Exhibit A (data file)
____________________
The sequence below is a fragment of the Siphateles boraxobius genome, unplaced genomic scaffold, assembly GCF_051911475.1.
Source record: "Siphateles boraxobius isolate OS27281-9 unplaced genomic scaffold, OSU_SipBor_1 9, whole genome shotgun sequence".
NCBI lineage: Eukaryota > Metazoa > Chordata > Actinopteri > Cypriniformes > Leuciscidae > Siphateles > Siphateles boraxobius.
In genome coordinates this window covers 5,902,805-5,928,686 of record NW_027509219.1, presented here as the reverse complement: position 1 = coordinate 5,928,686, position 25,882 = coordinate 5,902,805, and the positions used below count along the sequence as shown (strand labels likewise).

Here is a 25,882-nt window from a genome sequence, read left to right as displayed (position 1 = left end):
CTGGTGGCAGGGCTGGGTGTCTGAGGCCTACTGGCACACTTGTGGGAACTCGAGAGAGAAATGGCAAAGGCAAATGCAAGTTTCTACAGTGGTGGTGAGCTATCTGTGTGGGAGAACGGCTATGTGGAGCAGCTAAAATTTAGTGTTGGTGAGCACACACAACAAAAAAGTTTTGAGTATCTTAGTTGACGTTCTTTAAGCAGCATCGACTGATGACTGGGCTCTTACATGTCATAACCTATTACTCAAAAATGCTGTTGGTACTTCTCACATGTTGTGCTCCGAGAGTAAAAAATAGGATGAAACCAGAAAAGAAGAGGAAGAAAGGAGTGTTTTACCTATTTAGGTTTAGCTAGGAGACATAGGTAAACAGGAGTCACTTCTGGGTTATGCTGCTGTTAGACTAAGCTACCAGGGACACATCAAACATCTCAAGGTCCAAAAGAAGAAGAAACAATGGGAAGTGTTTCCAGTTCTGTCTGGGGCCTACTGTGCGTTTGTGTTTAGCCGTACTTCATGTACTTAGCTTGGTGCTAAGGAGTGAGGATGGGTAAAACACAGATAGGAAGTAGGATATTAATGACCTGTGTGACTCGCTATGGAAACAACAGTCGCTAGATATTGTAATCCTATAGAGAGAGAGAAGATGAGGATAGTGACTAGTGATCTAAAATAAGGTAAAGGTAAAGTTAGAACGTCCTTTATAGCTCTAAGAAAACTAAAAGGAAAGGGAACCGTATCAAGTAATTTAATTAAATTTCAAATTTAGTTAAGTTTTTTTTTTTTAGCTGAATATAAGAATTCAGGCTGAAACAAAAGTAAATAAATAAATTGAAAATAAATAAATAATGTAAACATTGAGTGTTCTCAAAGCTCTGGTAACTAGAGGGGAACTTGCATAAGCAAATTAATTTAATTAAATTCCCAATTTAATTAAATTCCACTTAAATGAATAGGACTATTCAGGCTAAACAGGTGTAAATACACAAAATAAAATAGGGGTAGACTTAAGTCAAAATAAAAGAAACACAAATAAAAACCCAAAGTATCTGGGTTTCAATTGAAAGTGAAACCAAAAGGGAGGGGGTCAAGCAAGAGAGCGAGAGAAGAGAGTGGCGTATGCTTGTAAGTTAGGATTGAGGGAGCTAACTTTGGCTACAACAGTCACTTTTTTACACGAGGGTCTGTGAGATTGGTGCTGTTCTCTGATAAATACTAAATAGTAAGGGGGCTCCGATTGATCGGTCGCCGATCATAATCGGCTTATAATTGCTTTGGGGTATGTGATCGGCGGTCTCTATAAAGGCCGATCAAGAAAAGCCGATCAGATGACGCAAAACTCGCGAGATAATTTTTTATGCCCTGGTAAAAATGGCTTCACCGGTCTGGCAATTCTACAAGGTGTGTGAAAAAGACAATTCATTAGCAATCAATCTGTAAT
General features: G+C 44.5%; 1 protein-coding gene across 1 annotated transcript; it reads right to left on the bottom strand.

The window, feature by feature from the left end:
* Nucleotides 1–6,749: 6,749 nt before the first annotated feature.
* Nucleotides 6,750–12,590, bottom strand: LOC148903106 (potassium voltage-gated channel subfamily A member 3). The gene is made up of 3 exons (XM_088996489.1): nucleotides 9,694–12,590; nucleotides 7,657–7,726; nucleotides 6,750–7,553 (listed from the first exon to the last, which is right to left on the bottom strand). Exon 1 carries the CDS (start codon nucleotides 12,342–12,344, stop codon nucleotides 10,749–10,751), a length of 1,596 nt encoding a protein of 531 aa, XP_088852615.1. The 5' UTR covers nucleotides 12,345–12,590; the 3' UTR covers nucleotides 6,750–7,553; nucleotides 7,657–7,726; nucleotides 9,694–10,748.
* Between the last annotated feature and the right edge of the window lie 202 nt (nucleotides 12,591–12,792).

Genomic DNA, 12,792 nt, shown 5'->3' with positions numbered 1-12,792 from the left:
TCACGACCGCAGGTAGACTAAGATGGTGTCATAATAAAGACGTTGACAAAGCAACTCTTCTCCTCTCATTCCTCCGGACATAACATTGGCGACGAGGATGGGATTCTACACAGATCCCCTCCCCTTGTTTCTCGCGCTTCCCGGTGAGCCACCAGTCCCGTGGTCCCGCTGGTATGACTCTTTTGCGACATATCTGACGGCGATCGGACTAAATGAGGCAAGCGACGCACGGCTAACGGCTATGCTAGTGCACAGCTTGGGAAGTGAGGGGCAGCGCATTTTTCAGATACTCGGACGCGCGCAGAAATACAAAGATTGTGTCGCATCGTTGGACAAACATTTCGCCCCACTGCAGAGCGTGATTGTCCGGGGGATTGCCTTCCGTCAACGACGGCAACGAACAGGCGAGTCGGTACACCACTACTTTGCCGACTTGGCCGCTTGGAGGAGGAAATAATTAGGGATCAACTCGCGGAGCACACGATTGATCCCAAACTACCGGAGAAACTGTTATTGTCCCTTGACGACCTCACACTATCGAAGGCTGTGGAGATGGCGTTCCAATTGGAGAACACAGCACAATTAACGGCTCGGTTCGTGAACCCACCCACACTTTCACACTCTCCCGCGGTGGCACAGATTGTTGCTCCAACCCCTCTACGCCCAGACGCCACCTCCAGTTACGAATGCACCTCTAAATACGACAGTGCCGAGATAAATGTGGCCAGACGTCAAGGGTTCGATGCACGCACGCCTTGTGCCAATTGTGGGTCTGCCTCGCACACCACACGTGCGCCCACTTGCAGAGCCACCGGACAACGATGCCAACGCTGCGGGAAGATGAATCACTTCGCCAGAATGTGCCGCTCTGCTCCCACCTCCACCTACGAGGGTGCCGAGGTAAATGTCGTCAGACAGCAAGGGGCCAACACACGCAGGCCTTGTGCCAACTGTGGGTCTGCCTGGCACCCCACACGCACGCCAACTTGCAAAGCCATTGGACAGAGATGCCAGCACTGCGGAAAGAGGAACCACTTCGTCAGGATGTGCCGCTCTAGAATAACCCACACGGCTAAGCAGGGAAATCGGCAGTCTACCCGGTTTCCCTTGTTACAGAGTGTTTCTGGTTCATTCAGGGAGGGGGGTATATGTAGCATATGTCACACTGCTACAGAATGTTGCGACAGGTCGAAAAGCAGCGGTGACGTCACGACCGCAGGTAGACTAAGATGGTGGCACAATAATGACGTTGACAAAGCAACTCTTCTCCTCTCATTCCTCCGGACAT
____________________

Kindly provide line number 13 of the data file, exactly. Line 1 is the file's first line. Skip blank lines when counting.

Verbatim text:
TCACGACCGCAGGTAGACTAAGATGGTGTCATAATAAAGACGTTGACAAAGCAACTCTTCTCCTCTCATTCCTCCGGACATAACATTGGCGACGAGGATGGGATTCTACACAGATCCCCTCCCCTTGTTTCTCGCGCTTCCCGGTGAGCCACCAGTCCCGTGGTCCCGCTGGTATGACTCTTTTGCGACATATCTGACGGCGATCGGACTAAATGAGGCAAGCGACGCACGGCTAACGGCTATGCTAGTGCACAGCTTGGGAAGTGAGGGGCAGCGCATTTTTCAGATACTCGGACGCGCGCAGAAATACAAAGATTGTGTCGCATCGTTGGACAAACATTTCGCCCCACTGCAGAGCGTGATTGTCCGGGGGATTGCCTTCCGTCAACGACGGCAACGAACAGGCGAGTCGGTACACCACTACTTTGCCGACTTGGCCGCTTGGAGGAGGAAATAATTAGGGATCAACTCGCGGAGCACACGATTGATCCCAAACTACCGGAGAAACTGTTATTGTCCCTTGACGACCTCACACTATCGAAGGCTGTGGAGATGGCGTTCCAATTGGAGAACACAGCACAATTAACGGCTCGGTTCGTGAACCCACCCACACTTTCACACTCTCCCGCGGTGGCACAGATTGTTGCTCCAACCCCTCTACGCCCAGACGCCACCTCCAGTTACGAATGCACCTCTAAATACGACAGTGCCGAGATAAATGTGGCCAGACGTCAAGGGTTCGATGCACGCACGCCTTGTGCCAATTGTGGGTCTGCCTCGCACACCACACGTGCGCCCACTTGCAGAGCCACCGGACAACGATGCCAACGCTGCGGGAAGATGAATCACTTCGCCAGAATGTGCCGCTCTGCTCCCACCTCCACCTACGAGGGTGCCGAGGTAAATGTCGTCAGACAGCAAGGGGCCAACACACGCAGGCCTTGTGCCAACTGTGGGTCTGCCTGGCACCCCACACGCACGCCAACTTGCAAAGCCATTGGACAGAGATGCCAGCACTGCGGAAAGAGGAACCACTTCGTCAGGATGTGCCGCTCTAGAATAACCCACACGGCTAAGCAGGGAAATCGGCAGTCTACCCGGTTTCCCTTGTTACAGAGTGTTTCTGGTTCATTCAGGGAGGGGGGTATATGTAGCATATGTCACACTGCTACAGAATGTTGCGACAGGTCGAAAAGCAGCGGTGACGTCACGACCGCAGGTAGACTAAGATGGTGGCACAATAATGACGTTGACAAAGCAACTCTTCTCCTCTCATTCCTCCGGACAT